I recently caught up with my friend, Andrew Psarianos, CEO of Picture Perfect Productions, and he showed me a 360 video example that made my jaw drop. Until that point, I’d seen 360 examples, but I hadn’t seen a business case. Now I had.
It was of Singapore’s stunning Marina Bay and rather than just moving around on my mobile to see the Bay’s beauty in 360, there were map markers on key buildings – Marina Bay Sands, the Merlion, the Esplanade Theater, Hotels, and more. When you clicked on the markers, an information window dropped down to explain what you were seeing, and that’s why I got excited. Content integrated into 360 video. The possibilities!
This is a map marker BTW. You’ll see them on every map you use.
I mean, think of the opportunity for Tourism Boards? The Marina Bay Sands complex? The hotel industry? Training? Oh my, it was exciting.
But the boys at the newly launched 360 Video Asia were a long way from being done. They’ve been building an impressive platform incorporating gaming technology, as well as producing stunning proof of concept videos. Since I first saw it, things have moved forward rapidly and they are generating a lot of interest. The future is 360.
“We believe that visuals need to be dimensional, because we don’t live our life in a flat screen,” said Andrew Psarianos. “I find that most people are still thinking in 2D, even if video is their day job.”
Todd Martin is as excited as Andrew when he talks about 360 video potential.
“It’s a spatial product, so you can use it to describe any space. If you think about any situation that could benefit from describing the space around you, this is what brings it to life. Think about the importance of OH&S spatial awareness in large manufacturing workplaces, or for training crane operators or fork lift workers, and then there are limited inspection sites, like drains or sewers. You don’t need people in tight places anymore with 360 video.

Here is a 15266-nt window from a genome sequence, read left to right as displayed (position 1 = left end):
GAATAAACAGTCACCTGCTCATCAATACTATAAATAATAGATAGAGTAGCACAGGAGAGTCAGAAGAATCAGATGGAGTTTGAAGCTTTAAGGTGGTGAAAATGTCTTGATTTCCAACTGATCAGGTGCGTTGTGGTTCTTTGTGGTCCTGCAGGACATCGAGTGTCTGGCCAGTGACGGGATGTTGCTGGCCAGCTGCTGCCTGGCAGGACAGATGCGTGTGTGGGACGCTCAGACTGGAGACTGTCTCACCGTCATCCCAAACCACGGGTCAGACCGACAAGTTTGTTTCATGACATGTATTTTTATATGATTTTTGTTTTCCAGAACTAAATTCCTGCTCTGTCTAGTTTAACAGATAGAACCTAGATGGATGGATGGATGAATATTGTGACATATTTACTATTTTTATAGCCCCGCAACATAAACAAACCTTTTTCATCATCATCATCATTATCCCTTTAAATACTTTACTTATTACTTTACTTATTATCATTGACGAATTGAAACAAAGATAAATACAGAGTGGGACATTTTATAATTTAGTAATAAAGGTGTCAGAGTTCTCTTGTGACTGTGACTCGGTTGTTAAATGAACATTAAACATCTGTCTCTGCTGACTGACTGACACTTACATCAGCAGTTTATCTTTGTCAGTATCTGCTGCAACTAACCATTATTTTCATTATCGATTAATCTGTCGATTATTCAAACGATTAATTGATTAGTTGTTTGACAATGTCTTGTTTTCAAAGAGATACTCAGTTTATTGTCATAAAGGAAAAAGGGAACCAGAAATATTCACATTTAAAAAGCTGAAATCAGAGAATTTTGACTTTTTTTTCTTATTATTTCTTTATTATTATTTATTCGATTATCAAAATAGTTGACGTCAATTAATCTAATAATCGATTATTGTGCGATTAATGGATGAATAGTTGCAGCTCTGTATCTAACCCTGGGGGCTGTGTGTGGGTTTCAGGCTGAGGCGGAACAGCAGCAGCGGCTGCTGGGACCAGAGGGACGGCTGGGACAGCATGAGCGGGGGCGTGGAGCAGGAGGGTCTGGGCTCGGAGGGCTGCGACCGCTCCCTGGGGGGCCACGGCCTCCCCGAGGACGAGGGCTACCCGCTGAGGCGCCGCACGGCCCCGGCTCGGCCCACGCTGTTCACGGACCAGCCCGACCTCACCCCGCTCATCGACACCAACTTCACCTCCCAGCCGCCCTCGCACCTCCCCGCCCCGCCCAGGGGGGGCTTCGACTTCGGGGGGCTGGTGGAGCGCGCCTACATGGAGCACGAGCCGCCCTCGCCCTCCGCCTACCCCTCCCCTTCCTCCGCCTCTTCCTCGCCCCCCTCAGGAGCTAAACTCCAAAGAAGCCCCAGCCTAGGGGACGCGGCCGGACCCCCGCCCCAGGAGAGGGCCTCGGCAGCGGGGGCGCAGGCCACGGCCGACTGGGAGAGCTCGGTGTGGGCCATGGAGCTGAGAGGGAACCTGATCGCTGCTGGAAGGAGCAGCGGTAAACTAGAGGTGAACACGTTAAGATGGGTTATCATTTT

“We’ve taken gaming technology and applied it to video. But gaming takes months or years to develop. We can do this in weeks and it’s cheaper than developing a game.”
Andrew also said: “It’s superb but we also believe 360 needs something to keep you in the bubble. If it’s just visual, it’s boring, so now we can tell the story too. There is only one other company in the world doing something similar, but we’re the first in Asia.”
We discussed some of the ways Andrew and Todd see its potential:
- Gardens by the Bay – take a tour of the gardens from your own couch, anywhere in the world, with drop down tabs telling you what you are seeing. To monetize it, you could get local hotels to buy space in a where to stay section, have a seasonal activities booking tab, buy tickets to the Flower Dome or Cloud Forrest, feature user generated content, and feature some of the smaller stalls at Satay by the Bay
- Tourism Boards for countries like Singapore, which is small enough, or any capital city, you can do 360 video of the top attractions, enticing travelers around the world to come and visit through beautiful videography. Again, you can get this sponsored by the attractions featured, the best restaurants, hotels, entertainment venues, car booking services, and on it goes
- Hotels – in the video below, you’ll see a St Regis proof of concept example, which I’ve seen first-hand. You can take a tour of the whole hotel – including bathrooms, because apparently us ladies like to see the bathroom – but the coolest thing is you then book a room directly through the app. As a person who likes their luxury and is well beyond my backpacking days, I like this a lot. And if you put this into the digital age, AirBnB property owners can do the same for their homes and apartments around the world. It would certainly give me more confidence in renting something unseen